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Birding Report In the closing days of the year the weather has been unseasonably cold at Presqu'ile Provincial Park, but has begun to warm up in the last 48 hours. As is often the case under such conditions, there has been a return of birds, particularly waterfowl, that had apparently departed for the winter.
 
Among hundreds of Canada Geese in Presqu'ile Bay on December 30 before being flushed by a helicopter, there was a bird seen by two different observers, but in unsatisfactory views in both cases, that both thought was a Snow Goose. Among the 200-300 Mute Swans in the bay, there is a handful of Tundra Swans. The first Canvasback seen at Presqu'ile since last spring was a male off Salt Point on December 29. After disappearing during the recent cold spell, Redheads and Greater Scaup began pouring in during the last two days, with the promise of more in the next couple of days.
 
The only Bald Eagle sighting of the past week was an adult that flew past the lighthouse and into the bay on December 26. A Northern Harrier flew past Gull Island on December 29. A Glaucous Gull was in the bay on December 26 and 29.
Gull Island is still a reliable place to find a Snowy Owl, the one that was seen there on December 29 and 30 being darker than any of the previous individuals in the Park. A Barred Owl was reportedly seen on December 28, but other reports of that species have turned out to be misidentifications of the normally much rarer Great Gray Owl, several of which have been in the Park for the past four days. There is usually at least one hunting in the fields around the calf pasture. Two birds, likely the same ones, were also seen at the north end of the group campground, which is not far away. However, the one seen at the bird sightings board on December 30 may well be a different bird.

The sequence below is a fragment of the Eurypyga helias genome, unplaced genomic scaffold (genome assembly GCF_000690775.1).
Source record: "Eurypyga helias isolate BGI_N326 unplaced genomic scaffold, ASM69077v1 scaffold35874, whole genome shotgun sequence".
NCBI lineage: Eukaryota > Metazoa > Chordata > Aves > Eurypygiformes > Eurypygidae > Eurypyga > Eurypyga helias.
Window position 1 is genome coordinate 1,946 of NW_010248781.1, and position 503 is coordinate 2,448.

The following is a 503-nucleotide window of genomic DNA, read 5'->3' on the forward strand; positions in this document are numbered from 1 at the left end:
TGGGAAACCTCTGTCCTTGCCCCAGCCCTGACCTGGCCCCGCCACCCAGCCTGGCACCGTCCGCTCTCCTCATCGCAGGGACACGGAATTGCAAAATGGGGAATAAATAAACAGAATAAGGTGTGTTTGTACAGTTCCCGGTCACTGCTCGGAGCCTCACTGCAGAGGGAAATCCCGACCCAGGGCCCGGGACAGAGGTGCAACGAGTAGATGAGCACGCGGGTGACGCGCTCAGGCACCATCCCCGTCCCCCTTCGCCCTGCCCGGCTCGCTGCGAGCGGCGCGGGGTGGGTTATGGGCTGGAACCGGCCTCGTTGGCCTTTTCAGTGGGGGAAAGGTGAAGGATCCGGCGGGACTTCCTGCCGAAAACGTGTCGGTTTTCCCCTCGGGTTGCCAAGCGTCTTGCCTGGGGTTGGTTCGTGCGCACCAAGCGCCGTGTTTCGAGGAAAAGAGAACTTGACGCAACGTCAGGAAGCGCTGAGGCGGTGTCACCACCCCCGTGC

Two Northern Flickers were seen on December 30; one was just inside the Park gate and the other, at the calf pasture, was probably the same individual that has made several visits to a local feeder in the past week and has made sporadic appearances prior to that. A Northern Shrike was at Gull Island on December 29. The Tufted Titmouse at the end of Bayshore Road visits the feeders and the bird bath at 186 Bayshore Road several times a day. Half a dozen Golden-crowned Kinglets at the bird sightings board exhibited concern about the presence of a Great Gray Owl. As many as 55 American Robins can be found in the Park these days with a bit of searching. Cedar Waxwings have also begun to show up. As yet there have been no Bohemian Waxwings in the Park this year, but the potential is there. Two White-throated Sparrows have taken up residence at 83 Bayshore Road. A flock of 60 Snow Buntings was at Gull Island on December 29, but had disappeared by that afternoon. Common Redpolls have recently become the most abundant finch at Presqu'ile; the flocks warrant scrutiny for the possibility that a Hoary Redpoll may be among them.
 
The birders who live at 186 Bayshore Road, one of whom writes these reports (and the other who denies being a birder for fear of being caught out in a misidentification), have been pleased to meet so many wonderful birders, novices and experts alike, who have visited during the past year, and are hoping that the new year will provide them with many more reasons to visit.
 
To reach Presqu'ile Provincial Park, follow the signs from Brighton. Locations within the Park are shown on a map at the back of a tabloid that is available at the Park gate. Although the channel separating Gull Island from Owen Point appears to be frozen over, the thickness of the ice is probably unreliable because of the underlying currents.
 
Questions and comments about bird sightings at Presqu'ile may be directed to: FHELLEINER@TRENTU.CA.